Date
17 August 2017
Singapore adopts a 'big-government' approach in its welfare measures, while Hong Kong takes an opposite path. This has led to different fiscal situations in the two cities. Photos: HKEJ
Singapore adopts a 'big-government' approach in its welfare measures, while Hong Kong takes an opposite path. This has led to different fiscal situations in the two cities. Photos: HKEJ

HK and Singapore: Whose welfare model is better?

Hong Kong’s Financial Secretary John Tsang has offered a package of sweeteners, including tax rebates, as he unveiled on Wednesday the budget for the coming fiscal year. In doing so, he has continued the past practice and boosted his popularity. 

The latest budget has secured a rating of 60.2 marks, the highest in five years, according to a survey from the University of Hong Kong.

Meanwhile, Hong Kong’s long-time rival Singapore also unveiled its own new budget on Monday. But the Lion City has taken a totally opposite approach. The city-state opted to raise income taxes on its middle class for the first time in three decades. The income tax has been hiked from 20 percent to 22 percent, compared with 17 percent peak rate in Hong Kong.

Singapore has been less generous compared to Hong Kong in helping citizens combat rising prices and aging population. It has offered 50 percent income tax refund, while Hong Kong unveiled a 75 percent reduction in salaries tax and profits tax.

Hong Kong has registered a fiscal surplus of HK$63.8 billion for fiscal year 2014, and projected another HK$36.8 billion surplus for the new fiscal year. By contrast, Singapore’s overall budget balance for fiscal year 2015 is projected to be a deficit of S$6.7 billion, after a deficit of S$13 million the previous year.

The different picture in Hong Kong and Singapore is the result of divergent fiscal policies adopted by the two cities.

Singapore means big government, where its citizens expect the government will take care of them. For example, 85 percent of the city’s population lives in public housing flats, and its subsidized education ranks among the top level worldwide.

However, the big-government approach is a one-way drive, which means the fiscal expenditure will increase year after year. And the People’s Action Party has to ramp up welfare to woo the public and cement its ruling, which has also led to increased government spending.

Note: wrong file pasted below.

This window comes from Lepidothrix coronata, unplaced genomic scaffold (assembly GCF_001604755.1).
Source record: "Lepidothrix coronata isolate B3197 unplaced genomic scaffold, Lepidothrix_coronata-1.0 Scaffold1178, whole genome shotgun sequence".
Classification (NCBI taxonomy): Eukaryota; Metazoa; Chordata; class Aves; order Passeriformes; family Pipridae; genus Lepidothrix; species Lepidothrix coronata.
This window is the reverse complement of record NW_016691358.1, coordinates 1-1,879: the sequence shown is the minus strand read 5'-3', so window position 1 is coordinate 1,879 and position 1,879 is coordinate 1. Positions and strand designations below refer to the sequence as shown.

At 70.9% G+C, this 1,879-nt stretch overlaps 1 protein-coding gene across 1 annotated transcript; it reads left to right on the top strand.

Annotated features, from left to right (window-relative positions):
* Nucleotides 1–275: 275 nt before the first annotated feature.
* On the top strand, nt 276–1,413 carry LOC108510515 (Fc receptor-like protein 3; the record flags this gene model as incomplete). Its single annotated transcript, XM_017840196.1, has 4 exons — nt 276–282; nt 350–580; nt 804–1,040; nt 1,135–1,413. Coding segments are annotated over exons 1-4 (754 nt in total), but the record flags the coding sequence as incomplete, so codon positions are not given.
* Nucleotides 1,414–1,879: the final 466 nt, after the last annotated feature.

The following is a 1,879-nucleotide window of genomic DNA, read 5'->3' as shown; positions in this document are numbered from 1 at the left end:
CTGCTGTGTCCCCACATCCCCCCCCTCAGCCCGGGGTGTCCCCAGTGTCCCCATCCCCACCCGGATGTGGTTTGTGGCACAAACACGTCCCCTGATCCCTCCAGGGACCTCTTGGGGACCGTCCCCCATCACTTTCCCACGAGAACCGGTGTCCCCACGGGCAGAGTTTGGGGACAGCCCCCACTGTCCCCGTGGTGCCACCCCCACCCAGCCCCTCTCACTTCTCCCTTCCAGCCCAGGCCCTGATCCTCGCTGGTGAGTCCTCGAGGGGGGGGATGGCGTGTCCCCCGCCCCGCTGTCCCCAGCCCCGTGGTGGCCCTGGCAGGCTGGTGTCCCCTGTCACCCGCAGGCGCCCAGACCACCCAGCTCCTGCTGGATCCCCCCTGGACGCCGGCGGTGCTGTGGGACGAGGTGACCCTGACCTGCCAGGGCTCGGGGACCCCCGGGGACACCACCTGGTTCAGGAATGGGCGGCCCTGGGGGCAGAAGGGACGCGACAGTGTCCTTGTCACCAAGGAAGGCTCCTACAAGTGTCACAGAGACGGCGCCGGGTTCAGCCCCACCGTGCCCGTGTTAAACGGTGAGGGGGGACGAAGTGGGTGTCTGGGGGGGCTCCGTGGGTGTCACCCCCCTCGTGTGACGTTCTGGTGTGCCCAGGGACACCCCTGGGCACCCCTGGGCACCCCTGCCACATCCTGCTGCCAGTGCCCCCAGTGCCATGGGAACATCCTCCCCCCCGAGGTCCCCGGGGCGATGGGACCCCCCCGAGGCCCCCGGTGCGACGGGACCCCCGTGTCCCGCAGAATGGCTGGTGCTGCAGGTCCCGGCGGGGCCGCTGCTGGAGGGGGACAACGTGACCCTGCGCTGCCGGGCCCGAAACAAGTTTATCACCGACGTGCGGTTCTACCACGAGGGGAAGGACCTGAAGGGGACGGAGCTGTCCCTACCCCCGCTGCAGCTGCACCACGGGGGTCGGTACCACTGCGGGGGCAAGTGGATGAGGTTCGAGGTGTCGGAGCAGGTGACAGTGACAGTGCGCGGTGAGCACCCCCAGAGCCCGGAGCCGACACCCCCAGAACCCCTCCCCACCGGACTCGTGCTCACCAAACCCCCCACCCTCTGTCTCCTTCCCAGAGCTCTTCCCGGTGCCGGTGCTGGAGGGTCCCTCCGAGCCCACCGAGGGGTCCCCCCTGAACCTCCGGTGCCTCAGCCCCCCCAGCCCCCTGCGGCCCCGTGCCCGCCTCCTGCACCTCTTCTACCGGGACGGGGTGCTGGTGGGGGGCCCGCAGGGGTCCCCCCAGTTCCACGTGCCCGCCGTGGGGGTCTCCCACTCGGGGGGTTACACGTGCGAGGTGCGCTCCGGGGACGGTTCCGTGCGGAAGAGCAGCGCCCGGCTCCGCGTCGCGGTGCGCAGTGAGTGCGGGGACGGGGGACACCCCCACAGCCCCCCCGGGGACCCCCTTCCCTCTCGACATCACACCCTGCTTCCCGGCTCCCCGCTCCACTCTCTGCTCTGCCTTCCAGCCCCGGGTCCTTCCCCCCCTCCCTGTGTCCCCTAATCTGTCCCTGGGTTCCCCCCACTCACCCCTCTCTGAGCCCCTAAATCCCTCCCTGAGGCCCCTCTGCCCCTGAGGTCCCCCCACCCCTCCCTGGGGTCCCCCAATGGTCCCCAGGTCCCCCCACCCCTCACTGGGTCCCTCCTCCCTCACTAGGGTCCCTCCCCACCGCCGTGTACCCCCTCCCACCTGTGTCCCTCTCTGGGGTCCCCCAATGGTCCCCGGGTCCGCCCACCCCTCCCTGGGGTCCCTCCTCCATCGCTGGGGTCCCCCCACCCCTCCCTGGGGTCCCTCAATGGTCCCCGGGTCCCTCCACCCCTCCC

During 2009 and 2015, the city’s recurrent expenditure soared 58 percent to S$48.7 billion, accounting for 71 percent of the total government expenditure. In Hong Kong, the recurrent expenditure only expanded by 43 percent during the period, equivalent to annual growth of 6 percent.

Some appreciate Hong Kong’s prudent and disciplined approach, while some criticize the government saying that it only cares about money.

But one should bear in mind that there is no free lunch. For example, Singapore needs to earmark 17 percent of government revenue to develop public housing in the new fiscal year. Hong Kong government only spends 7 percent of its revenue in building and operating public housing.

Also, Singapore’s national defense expenditure is expected to reach S$13.1 billion in fiscal year 2015, equivalent to 20 percent of the government revenue. By contrast, Hong Kong has no nominal defense expenditure at all.

The big-government model adopted by Singapore is facing a dilemma. Government revenue may fail to keep up with rising expenditure further, leading to a situation where the city has to impose new tax on top of GST. That could hurt its reputation and attraction as a free economy.

This article appeared in the Hong Kong Economic Journal on Feb. 27.

Translation by Julie Zhu

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JZ/JP/RC

Hong Kong Economic Journal columnist

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